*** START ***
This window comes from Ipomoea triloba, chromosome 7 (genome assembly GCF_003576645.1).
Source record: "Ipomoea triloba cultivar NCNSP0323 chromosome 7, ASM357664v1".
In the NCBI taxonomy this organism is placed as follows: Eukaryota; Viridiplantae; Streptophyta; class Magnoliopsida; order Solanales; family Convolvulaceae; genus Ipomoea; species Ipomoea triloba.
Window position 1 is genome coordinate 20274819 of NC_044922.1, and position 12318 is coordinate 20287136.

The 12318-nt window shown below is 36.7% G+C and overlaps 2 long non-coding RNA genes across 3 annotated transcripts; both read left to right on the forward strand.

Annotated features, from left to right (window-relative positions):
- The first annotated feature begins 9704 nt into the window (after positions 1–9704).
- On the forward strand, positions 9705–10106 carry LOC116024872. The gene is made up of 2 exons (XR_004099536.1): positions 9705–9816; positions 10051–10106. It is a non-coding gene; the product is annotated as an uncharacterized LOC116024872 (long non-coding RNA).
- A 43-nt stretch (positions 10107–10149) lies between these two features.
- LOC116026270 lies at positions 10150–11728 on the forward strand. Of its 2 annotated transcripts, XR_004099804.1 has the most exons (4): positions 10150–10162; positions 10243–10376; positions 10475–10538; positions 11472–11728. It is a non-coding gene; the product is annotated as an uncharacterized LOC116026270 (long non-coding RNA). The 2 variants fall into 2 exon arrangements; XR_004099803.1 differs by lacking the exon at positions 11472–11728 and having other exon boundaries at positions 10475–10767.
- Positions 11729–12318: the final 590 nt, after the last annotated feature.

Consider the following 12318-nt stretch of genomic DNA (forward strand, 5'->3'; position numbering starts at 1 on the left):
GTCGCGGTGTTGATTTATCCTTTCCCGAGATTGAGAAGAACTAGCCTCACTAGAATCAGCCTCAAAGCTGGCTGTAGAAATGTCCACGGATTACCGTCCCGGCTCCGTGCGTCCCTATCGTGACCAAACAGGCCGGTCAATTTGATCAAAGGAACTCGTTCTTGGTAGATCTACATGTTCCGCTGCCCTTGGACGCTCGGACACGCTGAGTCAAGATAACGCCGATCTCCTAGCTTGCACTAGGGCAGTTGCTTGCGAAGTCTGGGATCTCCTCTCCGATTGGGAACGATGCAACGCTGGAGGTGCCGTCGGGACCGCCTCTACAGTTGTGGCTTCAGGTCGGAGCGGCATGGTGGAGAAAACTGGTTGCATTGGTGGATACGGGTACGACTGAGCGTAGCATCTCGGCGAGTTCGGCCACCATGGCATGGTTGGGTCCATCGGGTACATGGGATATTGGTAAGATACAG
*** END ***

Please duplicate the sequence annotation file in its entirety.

This window comes from Ipomoea triloba, chromosome 7 (genome assembly GCF_003576645.1).
Source record: "Ipomoea triloba cultivar NCNSP0323 chromosome 7, ASM357664v1".
In the NCBI taxonomy this organism is placed as follows: Eukaryota; Viridiplantae; Streptophyta; class Magnoliopsida; order Solanales; family Convolvulaceae; genus Ipomoea; species Ipomoea triloba.
Window position 1 is genome coordinate 20274819 of NC_044922.1, and position 12318 is coordinate 20287136.

The 12318-nt window shown below is 36.7% G+C and overlaps 2 long non-coding RNA genes across 3 annotated transcripts; both read left to right on the forward strand.

Annotated features, from left to right (window-relative positions):
- The first annotated feature begins 9704 nt into the window (after positions 1–9704).
- On the forward strand, positions 9705–10106 carry LOC116024872. The gene is made up of 2 exons (XR_004099536.1): positions 9705–9816; positions 10051–10106. It is a non-coding gene; the product is annotated as an uncharacterized LOC116024872 (long non-coding RNA).
- A 43-nt stretch (positions 10107–10149) lies between these two features.
- LOC116026270 lies at positions 10150–11728 on the forward strand. Of its 2 annotated transcripts, XR_004099804.1 has the most exons (4): positions 10150–10162; positions 10243–10376; positions 10475–10538; positions 11472–11728. It is a non-coding gene; the product is annotated as an uncharacterized LOC116026270 (long non-coding RNA). The 2 variants fall into 2 exon arrangements; XR_004099803.1 differs by lacking the exon at positions 11472–11728 and having other exon boundaries at positions 10475–10767.
- Positions 11729–12318: the final 590 nt, after the last annotated feature.

Consider the following 12318-nt stretch of genomic DNA (forward strand, 5'->3'; position numbering starts at 1 on the left):
GTCGCGGTGTTGATTTATCCTTTCCCGAGATTGAGAAGAACTAGCCTCACTAGAATCAGCCTCAAAGCTGGCTGTAGAAATGTCCACGGATTACCGTCCCGGCTCCGTGCGTCCCTATCGTGACCAAACAGGCCGGTCAATTTGATCAAAGGAACTCGTTCTTGGTAGATCTACATGTTCCGCTGCCCTTGGACGCTCGGACACGCTGAGTCAAGATAACGCCGATCTCCTAGCTTGCACTAGGGCAGTTGCTTGCGAAGTCTGGGATCTCCTCTCCGATTGGGAACGATGCAACGCTGGAGGTGCCGTCGGGACCGCCTCTACAGTTGTGGCTTCAGGTCGGAGCGGCATGGTGGAGAAAACTGGTTGCATTGGTGGATACGGGTACGACTGAGCGTAGCATCTCGGCGAGTTCGGCCACCATGGCATGGTTGGGTCCATCGGGTACATGGGATATTGGTAAGATACAG